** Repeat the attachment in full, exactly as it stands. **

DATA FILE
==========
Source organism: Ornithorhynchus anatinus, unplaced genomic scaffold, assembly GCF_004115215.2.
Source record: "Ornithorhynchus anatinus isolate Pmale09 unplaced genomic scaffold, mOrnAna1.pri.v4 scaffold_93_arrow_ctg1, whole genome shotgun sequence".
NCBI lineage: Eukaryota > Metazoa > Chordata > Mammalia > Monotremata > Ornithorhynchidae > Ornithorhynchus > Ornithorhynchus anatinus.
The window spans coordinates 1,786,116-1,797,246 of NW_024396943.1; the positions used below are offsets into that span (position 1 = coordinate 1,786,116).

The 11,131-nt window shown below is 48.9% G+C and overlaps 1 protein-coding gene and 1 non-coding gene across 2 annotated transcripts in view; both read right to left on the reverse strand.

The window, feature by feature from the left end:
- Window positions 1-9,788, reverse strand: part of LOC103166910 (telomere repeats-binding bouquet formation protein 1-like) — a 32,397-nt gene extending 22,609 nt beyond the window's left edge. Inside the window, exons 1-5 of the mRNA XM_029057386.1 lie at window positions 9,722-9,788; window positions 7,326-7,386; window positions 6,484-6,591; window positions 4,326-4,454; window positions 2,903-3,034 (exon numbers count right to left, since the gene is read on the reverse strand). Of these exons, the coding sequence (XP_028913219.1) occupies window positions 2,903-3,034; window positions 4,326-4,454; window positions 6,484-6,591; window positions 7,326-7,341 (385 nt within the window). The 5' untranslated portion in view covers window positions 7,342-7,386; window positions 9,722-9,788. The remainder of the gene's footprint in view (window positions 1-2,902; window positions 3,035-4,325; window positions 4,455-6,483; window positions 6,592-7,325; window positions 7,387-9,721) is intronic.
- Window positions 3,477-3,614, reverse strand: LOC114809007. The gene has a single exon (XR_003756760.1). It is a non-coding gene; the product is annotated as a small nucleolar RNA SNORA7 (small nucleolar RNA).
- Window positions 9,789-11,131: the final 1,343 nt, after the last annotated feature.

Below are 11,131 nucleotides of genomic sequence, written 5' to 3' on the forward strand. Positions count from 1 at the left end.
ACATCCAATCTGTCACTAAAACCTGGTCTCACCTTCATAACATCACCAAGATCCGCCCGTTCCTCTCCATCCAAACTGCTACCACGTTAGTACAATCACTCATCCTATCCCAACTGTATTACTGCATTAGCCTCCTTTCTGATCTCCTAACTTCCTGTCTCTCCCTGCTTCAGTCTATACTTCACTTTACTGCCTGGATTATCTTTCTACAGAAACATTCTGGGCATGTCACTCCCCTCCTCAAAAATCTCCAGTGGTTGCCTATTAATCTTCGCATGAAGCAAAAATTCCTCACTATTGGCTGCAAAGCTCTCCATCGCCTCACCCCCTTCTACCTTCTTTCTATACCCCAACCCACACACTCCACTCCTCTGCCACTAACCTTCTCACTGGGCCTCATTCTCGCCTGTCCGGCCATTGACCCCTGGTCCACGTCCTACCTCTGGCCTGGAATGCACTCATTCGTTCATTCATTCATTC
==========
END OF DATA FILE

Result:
Source organism: Ornithorhynchus anatinus, unplaced genomic scaffold, assembly GCF_004115215.2.
Source record: "Ornithorhynchus anatinus isolate Pmale09 unplaced genomic scaffold, mOrnAna1.pri.v4 scaffold_93_arrow_ctg1, whole genome shotgun sequence".
NCBI lineage: Eukaryota > Metazoa > Chordata > Mammalia > Monotremata > Ornithorhynchidae > Ornithorhynchus > Ornithorhynchus anatinus.
The window spans coordinates 1,786,116-1,797,246 of NW_024396943.1; the positions used below are offsets into that span (position 1 = coordinate 1,786,116).

The 11,131-nt window shown below is 48.9% G+C and overlaps 1 protein-coding gene and 1 non-coding gene across 2 annotated transcripts in view; both read right to left on the reverse strand.

The window, feature by feature from the left end:
- Window positions 1-9,788, reverse strand: part of LOC103166910 (telomere repeats-binding bouquet formation protein 1-like) — a 32,397-nt gene extending 22,609 nt beyond the window's left edge. Inside the window, exons 1-5 of the mRNA XM_029057386.1 lie at window positions 9,722-9,788; window positions 7,326-7,386; window positions 6,484-6,591; window positions 4,326-4,454; window positions 2,903-3,034 (exon numbers count right to left, since the gene is read on the reverse strand). Of these exons, the coding sequence (XP_028913219.1) occupies window positions 2,903-3,034; window positions 4,326-4,454; window positions 6,484-6,591; window positions 7,326-7,341 (385 nt within the window). The 5' untranslated portion in view covers window positions 7,342-7,386; window positions 9,722-9,788. The remainder of the gene's footprint in view (window positions 1-2,902; window positions 3,035-4,325; window positions 4,455-6,483; window positions 6,592-7,325; window positions 7,387-9,721) is intronic.
- Window positions 3,477-3,614, reverse strand: LOC114809007. The gene has a single exon (XR_003756760.1). It is a non-coding gene; the product is annotated as a small nucleolar RNA SNORA7 (small nucleolar RNA).
- Window positions 9,789-11,131: the final 1,343 nt, after the last annotated feature.

Below are 11,131 nucleotides of genomic sequence, written 5' to 3' on the forward strand. Positions count from 1 at the left end.
ACATCCAATCTGTCACTAAAACCTGGTCTCACCTTCATAACATCACCAAGATCCGCCCGTTCCTCTCCATCCAAACTGCTACCACGTTAGTACAATCACTCATCCTATCCCAACTGTATTACTGCATTAGCCTCCTTTCTGATCTCCTAACTTCCTGTCTCTCCCTGCTTCAGTCTATACTTCACTTTACTGCCTGGATTATCTTTCTACAGAAACATTCTGGGCATGTCACTCCCCTCCTCAAAAATCTCCAGTGGTTGCCTATTAATCTTCGCATGAAGCAAAAATTCCTCACTATTGGCTGCAAAGCTCTCCATCGCCTCACCCCCTTCTACCTTCTTTCTATACCCCAACCCACACACTCCACTCCTCTGCCACTAACCTTCTCACTGGGCCTCATTCTCGCCTGTCCGGCCATTGACCCCTGGTCCACGTCCTACCTCTGGCCTGGAATGCACTCATTCGTTCATTCATTCATTC